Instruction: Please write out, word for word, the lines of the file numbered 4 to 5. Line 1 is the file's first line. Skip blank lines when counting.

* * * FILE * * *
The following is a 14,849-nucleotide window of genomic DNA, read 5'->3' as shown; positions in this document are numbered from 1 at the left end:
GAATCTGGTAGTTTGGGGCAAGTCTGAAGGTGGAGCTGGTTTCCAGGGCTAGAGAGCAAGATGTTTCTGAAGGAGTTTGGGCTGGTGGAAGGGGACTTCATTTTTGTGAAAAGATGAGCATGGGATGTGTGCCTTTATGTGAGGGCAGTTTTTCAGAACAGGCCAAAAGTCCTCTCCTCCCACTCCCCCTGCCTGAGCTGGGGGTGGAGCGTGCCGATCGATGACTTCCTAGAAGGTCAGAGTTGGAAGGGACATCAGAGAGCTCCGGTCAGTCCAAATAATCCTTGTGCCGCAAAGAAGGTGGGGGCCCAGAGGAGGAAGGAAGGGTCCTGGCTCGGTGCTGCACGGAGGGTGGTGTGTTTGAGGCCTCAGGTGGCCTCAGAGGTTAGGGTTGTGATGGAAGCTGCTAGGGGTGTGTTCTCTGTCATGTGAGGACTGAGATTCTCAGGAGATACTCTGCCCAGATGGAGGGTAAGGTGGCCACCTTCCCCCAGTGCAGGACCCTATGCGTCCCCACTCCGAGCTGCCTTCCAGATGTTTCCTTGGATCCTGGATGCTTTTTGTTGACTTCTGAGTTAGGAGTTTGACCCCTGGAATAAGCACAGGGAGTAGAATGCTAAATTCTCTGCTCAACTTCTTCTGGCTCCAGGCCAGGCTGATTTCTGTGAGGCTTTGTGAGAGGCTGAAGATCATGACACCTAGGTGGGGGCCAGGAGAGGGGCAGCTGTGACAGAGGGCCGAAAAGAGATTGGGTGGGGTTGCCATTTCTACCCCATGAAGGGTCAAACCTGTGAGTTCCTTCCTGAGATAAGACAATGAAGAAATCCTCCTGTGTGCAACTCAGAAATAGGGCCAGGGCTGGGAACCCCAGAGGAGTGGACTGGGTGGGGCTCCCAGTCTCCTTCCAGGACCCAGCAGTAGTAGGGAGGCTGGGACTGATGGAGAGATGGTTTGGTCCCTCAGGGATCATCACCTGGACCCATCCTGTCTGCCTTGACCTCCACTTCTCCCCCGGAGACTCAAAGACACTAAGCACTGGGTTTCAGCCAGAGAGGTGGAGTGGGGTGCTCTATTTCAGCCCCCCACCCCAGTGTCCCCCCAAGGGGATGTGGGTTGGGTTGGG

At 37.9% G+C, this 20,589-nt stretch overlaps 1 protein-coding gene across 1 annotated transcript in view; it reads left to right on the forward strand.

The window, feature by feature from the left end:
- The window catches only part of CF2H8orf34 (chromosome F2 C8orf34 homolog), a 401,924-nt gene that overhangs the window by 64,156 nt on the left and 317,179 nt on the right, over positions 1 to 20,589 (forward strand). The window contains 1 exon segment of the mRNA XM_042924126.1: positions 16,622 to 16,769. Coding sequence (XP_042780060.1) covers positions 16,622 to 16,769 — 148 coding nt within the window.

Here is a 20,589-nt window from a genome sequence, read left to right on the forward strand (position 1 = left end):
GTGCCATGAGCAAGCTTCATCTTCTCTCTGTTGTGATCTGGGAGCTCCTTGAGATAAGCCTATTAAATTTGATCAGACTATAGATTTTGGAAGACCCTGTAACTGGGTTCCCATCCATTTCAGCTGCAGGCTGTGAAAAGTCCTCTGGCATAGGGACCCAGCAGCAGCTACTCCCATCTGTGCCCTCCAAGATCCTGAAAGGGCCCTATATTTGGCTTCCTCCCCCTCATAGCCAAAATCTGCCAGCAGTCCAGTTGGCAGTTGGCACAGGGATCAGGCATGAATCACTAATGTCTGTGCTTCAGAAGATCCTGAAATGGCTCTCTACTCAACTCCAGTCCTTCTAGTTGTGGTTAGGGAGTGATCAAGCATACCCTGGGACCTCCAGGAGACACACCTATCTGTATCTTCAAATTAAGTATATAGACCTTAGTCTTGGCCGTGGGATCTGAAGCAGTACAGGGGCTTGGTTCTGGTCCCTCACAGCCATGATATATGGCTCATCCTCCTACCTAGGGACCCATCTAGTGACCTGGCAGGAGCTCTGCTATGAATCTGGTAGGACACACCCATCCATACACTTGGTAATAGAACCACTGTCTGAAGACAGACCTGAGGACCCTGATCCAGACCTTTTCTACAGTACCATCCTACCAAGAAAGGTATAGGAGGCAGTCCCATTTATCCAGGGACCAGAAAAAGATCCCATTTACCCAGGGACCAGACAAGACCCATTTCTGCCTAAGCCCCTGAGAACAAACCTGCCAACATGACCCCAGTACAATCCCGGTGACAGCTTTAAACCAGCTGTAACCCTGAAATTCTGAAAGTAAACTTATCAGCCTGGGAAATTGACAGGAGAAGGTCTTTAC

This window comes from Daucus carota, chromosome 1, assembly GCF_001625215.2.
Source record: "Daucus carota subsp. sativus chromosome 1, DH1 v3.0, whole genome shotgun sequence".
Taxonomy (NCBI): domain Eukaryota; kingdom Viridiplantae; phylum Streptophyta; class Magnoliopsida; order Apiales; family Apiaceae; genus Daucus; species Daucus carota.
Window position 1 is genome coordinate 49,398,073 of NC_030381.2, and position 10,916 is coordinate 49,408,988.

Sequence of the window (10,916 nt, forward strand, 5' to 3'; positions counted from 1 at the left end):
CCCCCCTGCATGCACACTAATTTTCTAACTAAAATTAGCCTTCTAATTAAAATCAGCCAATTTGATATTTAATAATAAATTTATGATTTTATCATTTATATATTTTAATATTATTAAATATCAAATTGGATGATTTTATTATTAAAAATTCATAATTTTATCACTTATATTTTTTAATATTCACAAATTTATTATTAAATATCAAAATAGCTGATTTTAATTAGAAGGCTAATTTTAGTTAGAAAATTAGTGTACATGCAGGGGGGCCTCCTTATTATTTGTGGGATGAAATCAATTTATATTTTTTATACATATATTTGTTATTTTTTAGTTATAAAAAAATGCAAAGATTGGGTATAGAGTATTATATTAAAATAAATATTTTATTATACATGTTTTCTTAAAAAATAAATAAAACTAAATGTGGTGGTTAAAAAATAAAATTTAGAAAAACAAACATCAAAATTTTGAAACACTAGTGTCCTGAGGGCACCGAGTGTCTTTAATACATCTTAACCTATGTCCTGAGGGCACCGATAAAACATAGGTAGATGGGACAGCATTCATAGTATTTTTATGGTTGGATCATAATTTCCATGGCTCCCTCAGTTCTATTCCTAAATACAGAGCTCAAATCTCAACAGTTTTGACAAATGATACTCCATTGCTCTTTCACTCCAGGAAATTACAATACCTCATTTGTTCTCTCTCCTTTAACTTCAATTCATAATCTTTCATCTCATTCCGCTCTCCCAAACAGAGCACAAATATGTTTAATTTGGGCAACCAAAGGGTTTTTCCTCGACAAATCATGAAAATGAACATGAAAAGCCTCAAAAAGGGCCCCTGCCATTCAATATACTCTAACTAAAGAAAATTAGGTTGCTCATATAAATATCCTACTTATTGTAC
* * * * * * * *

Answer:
The window, feature by feature from the left end:
- The window catches only part of CF2H8orf34 (chromosome F2 C8orf34 homolog), a 401,924-nt gene that overhangs the window by 64,156 nt on the left and 317,179 nt on the right, over positions 1 to 20,589 (forward strand). The window contains 1 exon segment of the mRNA XM_042924126.1: positions 16,622 to 16,769. Coding sequence (XP_042780060.1) covers positions 16,622 to 16,769 — 148 coding nt within the window.